Are you planning on taking a trip, and considering a travel blog to chronicle your travels, and even help subsidize them? Here are 17 simple rules for travel blogging, so you can set off for your travels on the right foot.
Start Travel Blogging Well in Advance of Traveling
You don’t want to be futzing around learning the technicalities of blogging whilst on the road. Also, if you have any intention of monetizing your travel blog or seeking sponsorships to subsidize your travels, you’ve got to have established content and a following, which takes time to build.
See Also: Before You Quit Your Day Job…
Select Your Domain Carefully
Choosing your domain is akin to choosing the name of your business; you want it to be catchy, easy to remember, and topical. Check your domain ideas to ensure they’re not already taken, then purchase the domain, and set up a hosting service and content management system.
If this is already confusing to you, Nomadic Matt has a course that covers setting up a money-making travel blog from the ground up: The Business of Travel Blogging
Find a Niche
Travel blogs are a dime a dozen; just about anybody who takes off on a long trip has visions of regaling the world with their tales of travel – and hopefully making some money at it.
In order to differentiate yourself from these masses and make your blog worth visiting, find a niche you’re interested in exploring that you have (or can gain) some expertise in.
Stick to Your Niche
Once you have a niche, stick to it. The more relevant your content is to your niche, the more loyal your (relevant) audience will be to you.
Know Your Audience
In developing your niche, you’ll also be developing a target audience. Know who you’re writing for, and tailor your content for them. You can’t be everything to everybody; if you get noticed by a certain segment of the population, you stand to become better known than if you try to cater to everybody.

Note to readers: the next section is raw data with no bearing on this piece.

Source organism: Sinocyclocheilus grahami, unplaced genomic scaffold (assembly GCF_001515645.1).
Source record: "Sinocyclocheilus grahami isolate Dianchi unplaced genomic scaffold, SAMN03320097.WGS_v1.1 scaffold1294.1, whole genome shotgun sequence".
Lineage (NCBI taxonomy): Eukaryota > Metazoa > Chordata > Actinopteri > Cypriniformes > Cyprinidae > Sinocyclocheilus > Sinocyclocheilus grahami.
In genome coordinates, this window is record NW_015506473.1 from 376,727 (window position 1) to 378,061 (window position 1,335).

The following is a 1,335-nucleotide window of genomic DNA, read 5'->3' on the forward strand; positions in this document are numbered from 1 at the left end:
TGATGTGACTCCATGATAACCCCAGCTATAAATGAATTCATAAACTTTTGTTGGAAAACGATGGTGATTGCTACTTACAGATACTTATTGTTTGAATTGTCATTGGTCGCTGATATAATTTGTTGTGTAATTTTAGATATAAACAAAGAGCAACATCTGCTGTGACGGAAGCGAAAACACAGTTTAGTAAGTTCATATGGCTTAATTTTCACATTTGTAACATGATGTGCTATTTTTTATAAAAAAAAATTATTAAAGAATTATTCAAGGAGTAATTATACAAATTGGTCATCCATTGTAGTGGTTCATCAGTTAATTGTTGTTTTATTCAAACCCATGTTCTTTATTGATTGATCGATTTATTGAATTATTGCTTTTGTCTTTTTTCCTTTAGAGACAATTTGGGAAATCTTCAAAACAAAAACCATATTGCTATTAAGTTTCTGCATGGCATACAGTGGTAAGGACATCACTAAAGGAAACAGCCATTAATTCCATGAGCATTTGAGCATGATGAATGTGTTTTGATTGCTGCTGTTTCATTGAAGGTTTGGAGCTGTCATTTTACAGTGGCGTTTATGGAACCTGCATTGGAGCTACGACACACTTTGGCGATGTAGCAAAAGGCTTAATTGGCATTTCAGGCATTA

Monetizing and getting sponsorships will be much easier when you can define your audience.
Build an Audience Before Monetizing
The best advice I got in my first year of blogging when I asked an advertising dude how I could start to monetize my site, was simply to keep blogging. Nobody would be interested in advertising/sponsorship opportunities until I had an audience to speak of. So instead of littering my travel blog with google ads and diluting my content with sponsored guest posts, I simply focused on pumping out quality content and building my audience. The rest came in time.
Comment and Post on Other Travel Blogs
One way to build an audience is to get out there and gain exposure on other sites. Know your industry by reading other travel blogs, and become a part of the travel blogging community by thoughtfully commenting on their posts.
As you network within travel blogging circles, you might get an opportunity to do a guest post for another site – do it! This will provide exposure for your blog to a new audience, and will also provide valuable back links to your blog.
Set a posting schedule and stick to it. Technically the more often you post, the more traffic you’ll build, but don’t sacrifice quality for quantity. Also, you might be full of ideas at the beginning, but you can bank those ideas; it’s better to pace yourself and schedule posts in advance than to burn out too quickly. Posting 2-3 times per week is generally sufficient and sustainable.
Write Something You’re Passionate About
It will be much easier to write regular posts if you’re passionate about the topic at hand. This is why it’s important to select a good niche for you and your audience, and not just focus on what niche/topic is going to make you money.
I spoke to a travel blogger who developed her site solely with an aim to monetize. To this end she did everything right, and she made some decent money – but she hated it. She felt like she’d sold her travel blogging soul, and eventually shut down the blog when she found something more inspirational to do.
Pictures really do tell a thousand words, and internet readers lap them up. Especially when it comes to travel blogging, it’s important to illustrate your story with photos.